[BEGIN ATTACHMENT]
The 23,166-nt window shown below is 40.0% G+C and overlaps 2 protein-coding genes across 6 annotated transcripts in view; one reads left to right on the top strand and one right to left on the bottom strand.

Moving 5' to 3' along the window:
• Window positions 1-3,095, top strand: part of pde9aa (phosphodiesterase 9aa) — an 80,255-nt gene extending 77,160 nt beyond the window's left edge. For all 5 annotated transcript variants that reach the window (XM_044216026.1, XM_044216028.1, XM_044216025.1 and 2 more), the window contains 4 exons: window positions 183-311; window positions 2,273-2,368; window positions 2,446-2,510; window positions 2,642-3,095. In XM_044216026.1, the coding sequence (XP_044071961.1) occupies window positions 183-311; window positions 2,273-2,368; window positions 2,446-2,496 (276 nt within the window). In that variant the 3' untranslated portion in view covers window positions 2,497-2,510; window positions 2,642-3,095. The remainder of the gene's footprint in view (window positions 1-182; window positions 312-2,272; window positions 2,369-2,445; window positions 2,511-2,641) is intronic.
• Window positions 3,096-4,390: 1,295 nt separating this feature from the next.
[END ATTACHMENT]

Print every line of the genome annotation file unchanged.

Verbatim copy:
The 23,166-nt window shown below is 40.0% G+C and overlaps 2 protein-coding genes across 6 annotated transcripts in view; one reads left to right on the top strand and one right to left on the bottom strand.

Moving 5' to 3' along the window:
• Window positions 1-3,095, top strand: part of pde9aa (phosphodiesterase 9aa) — an 80,255-nt gene extending 77,160 nt beyond the window's left edge. For all 5 annotated transcript variants that reach the window (XM_044216026.1, XM_044216028.1, XM_044216025.1 and 2 more), the window contains 4 exons: window positions 183-311; window positions 2,273-2,368; window positions 2,446-2,510; window positions 2,642-3,095. In XM_044216026.1, the coding sequence (XP_044071961.1) occupies window positions 183-311; window positions 2,273-2,368; window positions 2,446-2,496 (276 nt within the window). In that variant the 3' untranslated portion in view covers window positions 2,497-2,510; window positions 2,642-3,095. The remainder of the gene's footprint in view (window positions 1-182; window positions 312-2,272; window positions 2,369-2,445; window positions 2,511-2,641) is intronic.
• Window positions 3,096-4,390: 1,295 nt separating this feature from the next.